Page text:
Before the Battle of Resaca, the Georgia Militia built artillery entrenchments on the site to protect the railroad and bridge. This light battery came into extensive use just before and during the mid-May battle.

After the Battle of Resaca, Union forces occupied the fort and the village. They constructed a larger and separate fortification in the form of a redoubt encircled by a double ring of earthworks. These remain in excellent condition. Union forces occupied Fort Wayne until 1868. Today Fort Wayne contains the only intact Confederate entrenchments built by the Georgia Militia and the best-preserved Civil War fortifications of their kind in the state.

Captions:
Left (top to bottom):
• Mary J. Green
• George Barnard photograph taken shortly after the Battle of Resaca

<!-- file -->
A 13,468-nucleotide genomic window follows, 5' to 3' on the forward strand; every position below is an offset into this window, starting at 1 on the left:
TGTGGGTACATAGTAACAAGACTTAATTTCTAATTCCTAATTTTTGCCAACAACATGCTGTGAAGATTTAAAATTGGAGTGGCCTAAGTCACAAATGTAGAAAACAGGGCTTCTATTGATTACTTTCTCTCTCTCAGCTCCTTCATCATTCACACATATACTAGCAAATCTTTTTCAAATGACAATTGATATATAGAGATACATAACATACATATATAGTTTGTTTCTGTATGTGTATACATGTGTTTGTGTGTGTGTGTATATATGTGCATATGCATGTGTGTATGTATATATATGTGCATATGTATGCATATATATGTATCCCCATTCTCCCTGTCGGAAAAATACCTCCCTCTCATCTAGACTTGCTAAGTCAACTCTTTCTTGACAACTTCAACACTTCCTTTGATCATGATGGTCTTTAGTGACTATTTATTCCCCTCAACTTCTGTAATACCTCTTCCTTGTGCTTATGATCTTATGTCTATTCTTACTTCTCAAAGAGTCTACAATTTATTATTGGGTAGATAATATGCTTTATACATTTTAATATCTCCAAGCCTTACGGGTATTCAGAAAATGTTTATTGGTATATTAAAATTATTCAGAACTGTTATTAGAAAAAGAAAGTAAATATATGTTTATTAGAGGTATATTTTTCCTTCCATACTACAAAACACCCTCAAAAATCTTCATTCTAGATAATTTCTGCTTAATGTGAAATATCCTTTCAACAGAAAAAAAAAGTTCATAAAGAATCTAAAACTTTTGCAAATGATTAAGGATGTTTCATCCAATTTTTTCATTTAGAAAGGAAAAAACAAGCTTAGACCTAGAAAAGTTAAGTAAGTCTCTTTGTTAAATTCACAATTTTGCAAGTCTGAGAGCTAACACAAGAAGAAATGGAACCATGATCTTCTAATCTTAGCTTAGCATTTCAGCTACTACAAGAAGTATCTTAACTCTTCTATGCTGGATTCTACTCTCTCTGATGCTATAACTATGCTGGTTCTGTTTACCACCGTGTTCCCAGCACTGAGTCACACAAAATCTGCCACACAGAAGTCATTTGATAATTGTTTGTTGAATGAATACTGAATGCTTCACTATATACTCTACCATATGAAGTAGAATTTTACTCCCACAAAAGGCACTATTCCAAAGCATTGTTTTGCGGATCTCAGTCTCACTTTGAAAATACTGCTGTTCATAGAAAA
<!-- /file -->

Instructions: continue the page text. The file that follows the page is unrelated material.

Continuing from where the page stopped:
• Barnard photograph of Resaca's battle-scarred landscape
Center (top to bottom)
• Resaca's Confederate Cemetery is the oldest in the nation.
• This Alfred Waud sketch illustrates the burying of the deceased and burning of dead horses after a Civil War battle.
Right (top to bottom)
• Enhanced view of Georgia Militia trench line
• View of section of Union redoubt at Fort Wayne (both Fort Wayne images are courtesy
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of the Friends of Resaca)
• (left) Both Union and Confederate forces used logs, stones, and/or earth to build redoubts. The materials used often depended on available local materials. (right) Typical outline of a redoubt
 
Erected by Georgia Department of Natural Resources - State Parks and Historic Sites.